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These Are 5 Of The Most Dangerous Animals Found In New Mexico

John Ghost

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New Mexico’s Dangerous Animals and Wild Terrain

New Mexico has an abundance of unique wildlife. The state has hot desert terrain in the south, windy high deserts through the middle and bountiful forests up north. Because of the state’s large range of biodiversity, many majestic creatures call New Mexico their home. Though not all of these creatures are friendly. Here are 5 of New Mexico’s most dangerous animals that if you encounter may send you to the hospital – if you’re lucky!

1. The Ready Rattlesnake!

A dangerous animal: a rattlesnake at Bosque Del Apache, New Mexico - Photo by Pat Gaines
Rattlesnake at Bosque Del Apache, New Mexico – Photo by Pat Gaines

I figured it’s best to start with the most common venomous snake in New Mexico. The rattlesnake’s venom will cause your heart to race which just makes the venom course through your veins faster! This dangerous animal is fair enough to give you a warning by rattling its tail. So hopefully you’ll have enough warning and not just accidentally step on one. If you’re not near a place with medical care when one of these predators bite you, you might want to start praying.

2. The Tricky Coral Snake!

The Sonoran Desert Coral Snake - Photo by Jason Penney
A very dangerous animal!
The Sonoran Desert Coral Snake – Photo by Jason Penney

The coral snake is smaller and trickier than their rattlesnake friends. These little creatures have highly toxic poison in their venom that will likely kill you. The reason they’re so tricky is that the closely resemble the non-venomous New Mexico milk snake and the king snake due to similar color markings. There is a rhyme one must remember when encountering a snake with red, yellow and black stripes and it goes like this: “If red is next to yellow, you’re one dead fellow. If red is next to black, you’re okay Jack.” The question is; will you remember the rhyme correctly and will you remember it in time?!

3. The Wicked Black Widow Spider!

Dangerous animals like this black widow, cause a lot of pain and illness.
The black widow spider – Photo by Cindy

The black widow spider is well known across the country as one mean female. She murders her mates after mating and lays her eggs consisting of future family members. I don’t know what lies she tells her children when they ask where their daddy has gone, but I’m guessing she’s pretty straightforward. The red hourglass shape on her abdomen gives her away to those of us who have a bit or a lot of the arachnophobia. Her bite is quite venomous and can kill you. But your chances of survival aren’t too slim. You’ll feel very sick and probably will need to vomit a lot. If you are unfortunate enough to be bitten by her, get yourself to a hospital or call a poison control center as soon as you can!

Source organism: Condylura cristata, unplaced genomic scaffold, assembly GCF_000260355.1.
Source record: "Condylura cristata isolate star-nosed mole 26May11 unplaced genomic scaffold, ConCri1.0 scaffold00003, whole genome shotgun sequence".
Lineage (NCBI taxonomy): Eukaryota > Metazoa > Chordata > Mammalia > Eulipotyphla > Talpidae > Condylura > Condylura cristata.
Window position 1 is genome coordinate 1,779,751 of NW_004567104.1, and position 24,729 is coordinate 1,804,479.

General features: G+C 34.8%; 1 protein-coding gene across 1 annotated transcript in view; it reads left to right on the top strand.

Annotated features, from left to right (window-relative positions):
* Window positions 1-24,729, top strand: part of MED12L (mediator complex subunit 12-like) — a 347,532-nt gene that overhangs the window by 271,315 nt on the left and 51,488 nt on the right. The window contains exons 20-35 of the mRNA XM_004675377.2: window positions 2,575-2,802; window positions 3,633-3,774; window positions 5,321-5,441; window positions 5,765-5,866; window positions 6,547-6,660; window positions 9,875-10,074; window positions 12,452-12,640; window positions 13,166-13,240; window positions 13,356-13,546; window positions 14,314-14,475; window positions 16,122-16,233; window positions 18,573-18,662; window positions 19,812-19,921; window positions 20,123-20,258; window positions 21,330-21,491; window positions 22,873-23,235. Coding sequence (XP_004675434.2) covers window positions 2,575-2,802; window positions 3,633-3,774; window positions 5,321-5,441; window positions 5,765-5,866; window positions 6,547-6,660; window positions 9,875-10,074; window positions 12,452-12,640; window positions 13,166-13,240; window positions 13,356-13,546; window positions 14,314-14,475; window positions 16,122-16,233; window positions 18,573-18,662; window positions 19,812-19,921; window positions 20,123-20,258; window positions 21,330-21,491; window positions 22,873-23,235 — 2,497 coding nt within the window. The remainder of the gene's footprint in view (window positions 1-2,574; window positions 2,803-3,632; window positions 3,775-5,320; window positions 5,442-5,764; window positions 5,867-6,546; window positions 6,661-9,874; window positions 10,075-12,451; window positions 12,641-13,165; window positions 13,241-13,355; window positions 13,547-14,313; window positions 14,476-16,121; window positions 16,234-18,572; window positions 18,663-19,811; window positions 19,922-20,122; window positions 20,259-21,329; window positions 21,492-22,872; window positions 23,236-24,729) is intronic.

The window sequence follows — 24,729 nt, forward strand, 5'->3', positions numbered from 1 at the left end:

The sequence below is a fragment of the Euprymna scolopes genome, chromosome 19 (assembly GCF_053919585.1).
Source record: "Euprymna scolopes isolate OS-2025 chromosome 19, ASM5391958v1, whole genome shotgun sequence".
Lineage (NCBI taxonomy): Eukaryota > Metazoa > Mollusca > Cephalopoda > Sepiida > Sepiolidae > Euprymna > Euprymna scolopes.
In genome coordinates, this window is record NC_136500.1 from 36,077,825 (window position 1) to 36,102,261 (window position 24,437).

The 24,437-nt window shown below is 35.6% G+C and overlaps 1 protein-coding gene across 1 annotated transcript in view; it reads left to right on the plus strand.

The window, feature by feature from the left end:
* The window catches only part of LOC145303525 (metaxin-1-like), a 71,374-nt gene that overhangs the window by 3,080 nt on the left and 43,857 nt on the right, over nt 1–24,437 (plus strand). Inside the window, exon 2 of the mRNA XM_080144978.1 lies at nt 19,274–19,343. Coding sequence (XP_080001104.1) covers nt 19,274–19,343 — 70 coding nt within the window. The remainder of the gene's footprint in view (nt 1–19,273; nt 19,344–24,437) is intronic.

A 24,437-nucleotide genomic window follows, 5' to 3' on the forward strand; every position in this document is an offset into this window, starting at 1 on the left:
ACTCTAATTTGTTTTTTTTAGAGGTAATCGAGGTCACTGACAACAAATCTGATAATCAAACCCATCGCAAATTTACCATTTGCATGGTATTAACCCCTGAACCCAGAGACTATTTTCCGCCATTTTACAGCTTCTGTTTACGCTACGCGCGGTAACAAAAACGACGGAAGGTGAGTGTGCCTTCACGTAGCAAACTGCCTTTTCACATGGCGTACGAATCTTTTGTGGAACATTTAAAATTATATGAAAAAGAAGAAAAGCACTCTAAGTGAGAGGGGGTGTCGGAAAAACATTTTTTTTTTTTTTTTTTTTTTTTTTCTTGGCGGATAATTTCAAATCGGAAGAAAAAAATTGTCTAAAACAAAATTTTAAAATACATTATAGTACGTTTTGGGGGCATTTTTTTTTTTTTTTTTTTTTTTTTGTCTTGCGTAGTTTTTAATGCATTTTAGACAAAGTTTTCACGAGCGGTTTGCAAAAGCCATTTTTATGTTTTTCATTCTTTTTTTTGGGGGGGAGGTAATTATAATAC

4. The Viscious Brown Spiders!

Brown recluse spider - Photo by Jason Penney
Brown recluse spider – Photo by Jason Penney

These bastards are evil! There are actually three different types of venomous brown spiders found in New Mexico, which are the blanda, apache, and desert. These spiders are closely related and often hard to tell apart. They may or may to have a “violin” marking on their body. They are closely related to the brown recluse spider, which often gets the blame because of misidentification (the brown recluse actually is not that venomous nor harmful). A bite from one of these evil ones will cause the cells around the wound to die, slowly turning you into a corpse!

Okay, I may have gone a little over-board there with the whole turning-you-into-a-corpse thing. But still, their bites are very serious and require immediate medical attention. And if you aren’t sure if it was one of these dangerous animals, still seek help. It’s better to be safe than sorry.

5. The Dangerous Arizona Bark Scorpion!

The Arizona bark scorpion - Photo by Josh More
The Arizona bark scorpion – Photo by Josh More

Yeah, I know it’s called the Arizona bark scorpion, but this highly venomous creature, one of the Arizona’s dangerous animals, is also found in the Southwestern part of New Mexico. No, they don’t bark like a dog. That’s not why they’re called Arizona bark scorpions, however, it is because they climb trees and are often found on tree bark. Out of all scorpions, these evil ones are the most venomous and are deceptive because they’re small.

These little bastards can climb anything except glass and hard plastic surfaces. They love the water so beware of pools and seal your drains. Their sting provides an irritating punch to the flesh and within a few hours, the pain grows increasingly worse! Numbness will be felt far from the bite! Your speech will begin to slur! You’ll drool! You’ll have trouble breathing! Your muscles will spasm! And you’ll be restless as all hell. In other words, contact your local poison control center or get your butt to a hospital as soon as possible!

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